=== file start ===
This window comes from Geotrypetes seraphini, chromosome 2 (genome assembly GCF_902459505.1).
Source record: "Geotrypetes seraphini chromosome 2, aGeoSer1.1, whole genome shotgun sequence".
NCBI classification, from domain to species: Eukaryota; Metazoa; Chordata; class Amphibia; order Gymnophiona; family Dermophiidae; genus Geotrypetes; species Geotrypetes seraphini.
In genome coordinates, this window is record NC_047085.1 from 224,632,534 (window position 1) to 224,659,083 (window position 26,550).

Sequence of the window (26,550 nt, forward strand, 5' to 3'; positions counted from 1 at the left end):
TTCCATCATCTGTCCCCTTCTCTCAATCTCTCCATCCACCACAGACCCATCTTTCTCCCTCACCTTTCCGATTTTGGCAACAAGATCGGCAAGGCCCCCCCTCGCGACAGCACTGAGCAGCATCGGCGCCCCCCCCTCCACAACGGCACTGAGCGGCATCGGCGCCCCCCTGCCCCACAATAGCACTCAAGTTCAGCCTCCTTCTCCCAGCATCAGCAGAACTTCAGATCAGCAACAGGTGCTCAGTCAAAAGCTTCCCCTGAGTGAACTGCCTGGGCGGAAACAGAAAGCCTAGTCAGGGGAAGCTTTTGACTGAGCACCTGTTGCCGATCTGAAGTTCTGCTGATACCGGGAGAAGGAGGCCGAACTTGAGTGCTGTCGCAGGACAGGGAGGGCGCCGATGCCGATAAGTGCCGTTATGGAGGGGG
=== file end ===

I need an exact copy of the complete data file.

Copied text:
This window comes from Geotrypetes seraphini, chromosome 2 (genome assembly GCF_902459505.1).
Source record: "Geotrypetes seraphini chromosome 2, aGeoSer1.1, whole genome shotgun sequence".
NCBI classification, from domain to species: Eukaryota; Metazoa; Chordata; class Amphibia; order Gymnophiona; family Dermophiidae; genus Geotrypetes; species Geotrypetes seraphini.
In genome coordinates, this window is record NC_047085.1 from 224,632,534 (window position 1) to 224,659,083 (window position 26,550).

Sequence of the window (26,550 nt, forward strand, 5' to 3'; positions counted from 1 at the left end):
TTCCATCATCTGTCCCCTTCTCTCAATCTCTCCATCCACCACAGACCCATCTTTCTCCCTCACCTTTCCGATTTTGGCAACAAGATCGGCAAGGCCCCCCCTCGCGACAGCACTGAGCAGCATCGGCGCCCCCCCCTCCACAACGGCACTGAGCGGCATCGGCGCCCCCCTGCCCCACAATAGCACTCAAGTTCAGCCTCCTTCTCCCAGCATCAGCAGAACTTCAGATCAGCAACAGGTGCTCAGTCAAAAGCTTCCCCTGAGTGAACTGCCTGGGCGGAAACAGAAAGCCTAGTCAGGGGAAGCTTTTGACTGAGCACCTGTTGCCGATCTGAAGTTCTGCTGATACCGGGAGAAGGAGGCCGAACTTGAGTGCTGTCGCAGGACAGGGAGGGCGCCGATGCCGATAAGTGCCGTTATGGAGGGGG